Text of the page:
On 23 and 24 June they made last minute rehearsals and additional recording, including an orchestral overdub. There was also a press call on the morning of 24 June, which saw more than 100 journalists and photographers enter Abbey Road.

64 responses on “All You Need Is Love

  1. richard calvert

    The finest of songs to a world so in need of a totally committed, unconditional and heart felt sincere statement of ‘LOVE’. When I first heard this song I was so impressed by the ( professional ease), as it we’re, of The Beatles! Absolutely one of the greatest songs of ‘ love on love’ ever! Going far beyond the same type of song; ‘The Word’, Johns’ ability to literally syncopate poetry and preaching in a manner so effortlessly fluid, it surprises us it’s how truly hard this is to do sucessfully without being demeaning or demanding of our sensibilities. The Beatles truely came full circle ‘Yeah, Yeah, Yeah; reinventing even the pop beginnings of their own careers. The B-side ‘Baby Your A Rich Man’ even overflows with so much swagger and confidence we are literally cheering our ‘Pop-Heroes’ on! The sound produced by these songs is extremely inspiring, driving us all to believe we too can achieve our hearts desires when we believe and trust in the power of’ LOVE!’

  2. Matt

    There’s actually a huge amount of debate over who ad-libs She Loves You during the broadcast, as most if not all of the Beatles are singing at that point; the real question is whose voice ended up on the recording.

  3. Garrett Hawk

    On the visual broadcast, it’s difficult to decipher who is singing what. But audio? Every hardcore Beatle fan knows the distinctive timbres of the voices of John and Paul; it’s Paul singing the “She Loves You” bit.

    Not only does it sound exactly like Paul, but John couldn’t sing that high. Indeed, John actually has said in interviews that there are songs HE wrote, where he had Paul sing, simply because he couldn’t hit the notes (the middle 8 of “A Hard Day’s Night, the lead of “Day Tripper,” the high melody of “If I Fell.”) And Paul has been quoted (indeed, earlier in this very article) that his contribution to the song was the She Loves You bit. FWIW, I think it’s a rare Paul misstep, and actually kind of detracts from the message of the song.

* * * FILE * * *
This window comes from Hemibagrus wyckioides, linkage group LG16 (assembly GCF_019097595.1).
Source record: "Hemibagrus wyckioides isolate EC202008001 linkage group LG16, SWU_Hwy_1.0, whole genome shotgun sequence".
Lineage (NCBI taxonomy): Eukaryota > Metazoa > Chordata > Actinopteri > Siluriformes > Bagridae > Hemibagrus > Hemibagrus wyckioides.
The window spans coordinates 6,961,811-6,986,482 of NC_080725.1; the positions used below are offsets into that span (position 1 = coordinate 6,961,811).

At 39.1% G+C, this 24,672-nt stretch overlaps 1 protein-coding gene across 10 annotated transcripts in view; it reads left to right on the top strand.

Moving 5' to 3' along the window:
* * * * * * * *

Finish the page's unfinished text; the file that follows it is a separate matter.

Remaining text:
1. NIck

      Umm Minus John they’re lip-syncing right? i don’t understand how people don’t see that. Pretty clear when paul “sings” All together now. And his bass track is NOT the same as on ideo. hence the need for Ringo’s headphones… there are definatley tracks being played that they aren’t playing live. hence the need for Ringo’s headphones.. ignore my horrible grammar please. 1 hour of sleep 🙁

      1. Kevin Richards

        Most people have never seen the complete clip of the performance. Before the song starts, George Martin is shown in the control booth starting a playback tape machine. The Beatles were playing over and singing over a pre-recorded backing track. The only things that were done live were the orchestra, Paul’s Rickenbacker bass, Ringo adding a back beat and all the vocals.

    2. Joseph Brush

      I see.
      Comments and debate are one thing, but you insinuate that anyone who believes the opposite of your opinion here is not only incorrect, but also, in your humble opinion, that person is not a “hardcore Beatle fan”.
      What tommyrot!

    3. Jake Piccioni

      I have always thought it was Paul, as when it first starts it sounds like him. However, as it goes on, it begins to sound more like John. To me it literally sounds like the voice morphed Paul to John, which obviously didn’t happen, but it is confusing. If I had to choose, I’d say John. Listen to the first “Yeah” the second time he says “She loves you YEAH yeah yeah”..It has a roughness to it much like John’s voice.

  4. TheOneBeatle (from Youtube)

    The ad-libs are from John, because that tune that is reached in the record ”saying Yesterday and She Loves You Yeah yeah, she loves you yeah yeah yeah”.
    And in the complete full 7 minute version John is rehearshing saying fast ”She loves you yeah yeah, she loves you yeah yeah”.

      1. Paolo

        I think the banjo is pretty clear and audible throughout the last verse (from 1:56 to 2:10) intertwining with both harpsichord and bass. Sounds like a Brian Wilson-y thing.

  5. JP

    Here in Canada,’All You Need is Love’ was the theme song for a show in the seventies. It was on the weekends (I can’t remember exactly when). The show featured kids that were available for adoption. Does anyone know the name of that show? It was on either ‘Global TV’, CBC or TVO. I’ve been racking my brains for a long time trying to figure this out.

    1. Robyn